I returned to Sydney on the tide of HIV hysteria, and religion for me became even less relevant. Hearing our dear religious brethren, especially those in politics advocating hunting us down and locking us away in quarantine; the way they flaunted the view that this was God’s retribution against the gay community fuelled my increasing hatred for religion. Despite HIV being something that should have initiated reconciliation between my lost faith, and me it just drove a wedge in.. The soul-destroying slaughter of all my friends, lovers and acquaintances over this time didn’t bring me back to faith. However, it did cause me a revaluation of my need for spirituality of some description. The free-form style of the funerals that were going on over this period made me realise that we all practiced ‘faith’ in many different ways, and that having faith wasn’t the same as being spiritual. You could have one without the other. Religion, to just about everyone I knew, was an alien concept with little tie-in to their lives. However, many were searching for spirituality. One friend in particular surprised me by returning to the rudimentaries of faith just before he died. 

He did make me wonder what I would do if faced with the same situation – would I call on a priest and fall back to my Catholic faith; would I contact someone more in tune with the simplicity of my original faith, such as MCC; or would I just continue to refute it all up to the time I died. It is something I still ponder occasionally. 

In my search for spirituality I tried a return to a more primitive religion in Wicca, but found it unsatisfying. I studied the writings of Aleister Crowley and the Golden Dawn but found it too weird – and scary; the Jewish Kabbalah – real Kabbalah, not Madonna’s version – but found it too deep and complex, and I didn’t feel I had a lifetime to study it in.
So, I guess that in some ways I am still searching. It is not an easy world to find faith or spirituality in. Certain groups in our world have distorted the concepts to such a degree that you wonder what they find in the dry, humourless, destructive force they call religion. Others go on preaching what they don’t practice – and astoundingly never realise the contradiction; intolerance and hatred is rife. The Zen ideal is possibly the closest to pure spirituality that I have found, Buddhism being the one religion that seems to be the reverse of all else that is surrounding us. Like the monastic ideal, you can find peace in contemplation and meditation, something that cuts off the noisy world around us, and causes us to withdraw into ourselves.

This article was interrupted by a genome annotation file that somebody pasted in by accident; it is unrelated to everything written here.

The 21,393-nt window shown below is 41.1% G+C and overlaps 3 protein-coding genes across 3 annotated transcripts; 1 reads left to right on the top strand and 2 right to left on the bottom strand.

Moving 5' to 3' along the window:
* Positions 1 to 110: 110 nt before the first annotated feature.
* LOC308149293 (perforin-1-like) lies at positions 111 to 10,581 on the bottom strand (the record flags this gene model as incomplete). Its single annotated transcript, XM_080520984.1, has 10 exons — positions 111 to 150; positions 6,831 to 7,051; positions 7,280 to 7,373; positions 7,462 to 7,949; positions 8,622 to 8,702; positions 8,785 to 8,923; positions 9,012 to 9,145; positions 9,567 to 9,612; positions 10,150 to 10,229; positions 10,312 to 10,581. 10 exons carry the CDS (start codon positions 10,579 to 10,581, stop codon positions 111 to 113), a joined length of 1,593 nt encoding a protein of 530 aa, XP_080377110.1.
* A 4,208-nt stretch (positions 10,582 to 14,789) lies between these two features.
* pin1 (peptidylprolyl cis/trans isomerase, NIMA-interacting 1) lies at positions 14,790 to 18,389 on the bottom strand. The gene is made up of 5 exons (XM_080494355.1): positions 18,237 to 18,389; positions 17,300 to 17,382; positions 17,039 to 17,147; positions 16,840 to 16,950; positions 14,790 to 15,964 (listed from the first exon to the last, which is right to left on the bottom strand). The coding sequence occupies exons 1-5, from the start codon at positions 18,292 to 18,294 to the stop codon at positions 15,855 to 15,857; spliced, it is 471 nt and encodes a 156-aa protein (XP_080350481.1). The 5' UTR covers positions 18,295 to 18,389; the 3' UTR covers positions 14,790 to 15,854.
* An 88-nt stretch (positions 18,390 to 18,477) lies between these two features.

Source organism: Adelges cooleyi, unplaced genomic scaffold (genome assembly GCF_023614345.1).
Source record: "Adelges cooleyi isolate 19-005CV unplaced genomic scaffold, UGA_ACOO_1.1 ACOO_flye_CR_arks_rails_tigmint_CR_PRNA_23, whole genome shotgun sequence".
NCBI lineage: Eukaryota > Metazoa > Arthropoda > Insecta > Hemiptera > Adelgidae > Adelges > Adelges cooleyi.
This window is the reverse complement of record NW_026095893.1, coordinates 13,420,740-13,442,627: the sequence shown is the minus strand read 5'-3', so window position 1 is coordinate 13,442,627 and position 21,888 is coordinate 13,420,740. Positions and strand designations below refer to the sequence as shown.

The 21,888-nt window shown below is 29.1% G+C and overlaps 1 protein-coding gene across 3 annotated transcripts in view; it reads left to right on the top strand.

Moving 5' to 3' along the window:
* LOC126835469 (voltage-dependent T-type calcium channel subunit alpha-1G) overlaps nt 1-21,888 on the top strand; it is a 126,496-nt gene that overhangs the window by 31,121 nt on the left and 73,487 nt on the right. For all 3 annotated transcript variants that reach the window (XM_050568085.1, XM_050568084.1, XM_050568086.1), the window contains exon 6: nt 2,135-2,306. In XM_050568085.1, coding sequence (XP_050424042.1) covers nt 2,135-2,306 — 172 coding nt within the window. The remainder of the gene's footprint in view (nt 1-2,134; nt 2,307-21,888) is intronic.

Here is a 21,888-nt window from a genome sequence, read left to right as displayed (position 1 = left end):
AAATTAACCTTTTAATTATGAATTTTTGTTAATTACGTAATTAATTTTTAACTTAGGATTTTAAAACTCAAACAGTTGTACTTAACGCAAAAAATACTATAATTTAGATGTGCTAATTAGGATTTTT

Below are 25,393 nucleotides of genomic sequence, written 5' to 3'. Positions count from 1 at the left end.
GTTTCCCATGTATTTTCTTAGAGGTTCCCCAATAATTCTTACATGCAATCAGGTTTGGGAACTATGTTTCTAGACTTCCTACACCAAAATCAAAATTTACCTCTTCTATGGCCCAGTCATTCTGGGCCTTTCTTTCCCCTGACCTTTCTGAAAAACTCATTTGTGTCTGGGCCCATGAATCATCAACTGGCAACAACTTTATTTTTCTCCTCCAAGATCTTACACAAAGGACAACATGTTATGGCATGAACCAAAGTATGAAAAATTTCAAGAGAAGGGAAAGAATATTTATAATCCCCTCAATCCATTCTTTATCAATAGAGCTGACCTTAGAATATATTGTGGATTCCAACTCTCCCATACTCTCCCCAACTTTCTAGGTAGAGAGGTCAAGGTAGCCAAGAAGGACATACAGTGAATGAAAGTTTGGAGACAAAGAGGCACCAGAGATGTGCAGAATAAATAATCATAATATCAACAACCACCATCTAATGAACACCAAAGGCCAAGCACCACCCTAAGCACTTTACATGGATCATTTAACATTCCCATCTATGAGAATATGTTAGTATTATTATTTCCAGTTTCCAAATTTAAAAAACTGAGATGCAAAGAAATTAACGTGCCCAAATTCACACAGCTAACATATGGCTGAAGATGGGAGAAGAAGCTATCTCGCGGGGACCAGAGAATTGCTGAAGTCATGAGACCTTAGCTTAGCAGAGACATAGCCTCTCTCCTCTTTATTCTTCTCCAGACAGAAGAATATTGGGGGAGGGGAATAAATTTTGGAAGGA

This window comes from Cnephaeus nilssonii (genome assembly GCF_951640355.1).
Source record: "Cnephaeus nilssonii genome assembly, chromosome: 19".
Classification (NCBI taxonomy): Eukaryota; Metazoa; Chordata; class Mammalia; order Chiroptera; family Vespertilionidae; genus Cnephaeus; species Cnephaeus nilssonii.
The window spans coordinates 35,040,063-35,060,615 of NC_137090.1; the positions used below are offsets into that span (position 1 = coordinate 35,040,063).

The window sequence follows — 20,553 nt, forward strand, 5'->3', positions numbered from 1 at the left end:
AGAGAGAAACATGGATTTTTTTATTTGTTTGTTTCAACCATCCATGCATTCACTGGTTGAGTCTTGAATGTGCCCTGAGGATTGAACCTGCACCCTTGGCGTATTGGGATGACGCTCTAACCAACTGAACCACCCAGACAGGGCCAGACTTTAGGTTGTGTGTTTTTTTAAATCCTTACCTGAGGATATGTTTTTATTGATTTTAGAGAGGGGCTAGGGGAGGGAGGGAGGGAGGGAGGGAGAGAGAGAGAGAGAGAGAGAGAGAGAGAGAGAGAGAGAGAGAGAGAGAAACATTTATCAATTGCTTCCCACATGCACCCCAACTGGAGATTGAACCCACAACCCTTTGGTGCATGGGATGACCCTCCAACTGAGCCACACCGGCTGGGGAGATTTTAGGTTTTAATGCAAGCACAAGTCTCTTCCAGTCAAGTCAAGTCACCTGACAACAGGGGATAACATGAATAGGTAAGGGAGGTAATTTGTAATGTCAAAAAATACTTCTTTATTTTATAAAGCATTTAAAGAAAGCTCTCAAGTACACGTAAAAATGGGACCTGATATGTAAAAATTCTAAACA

Over the years, and before meeting my current partner, I have asked myself what I would do…where I would go…if I found myself old and alone in this world. I thought I would eventually return to a monastery, try to find all that I had lost. There are many who would tell me that faith is easy to find – it is just a pure act of selfless belief, a mere blinkered view to all the external forces that fight against faith; submission to dogma and ritual. I can no longer do that. I question too readily, and demand answers that aren’t esoteric.

So back to “The Abbey”. The five women who have gone into the Abbey to see if they can withstand the rigours of the monastic life are all in need of some form of self-redemption. Despite renunciations and doubts they are all seeking ‘something’. It is easy to see why Sister Hilda is the superior of this monastic community. Full of faith, a sense of humour, immense amounts of understanding and compassion, she is indeed the monastic mother. Just by listening to what these 5 women say, she is, possibly unknown to her, being a counsellor. In five weeks time when these women leave the monastery to go back to their normal lives, they are going to be intrinsically changed – you can see it already. They are going to confront things that they don’t want to confront, and if they allow themselves to just sink into the life of the monastery, to let it surround them and not fight it they are going to come to an understanding of themselves that they never thought possible – and their lives will be forever changed. I know. I’ve been there. Perhaps you can take the boy out of the monastery, but you can’t take the monastery out of the boy!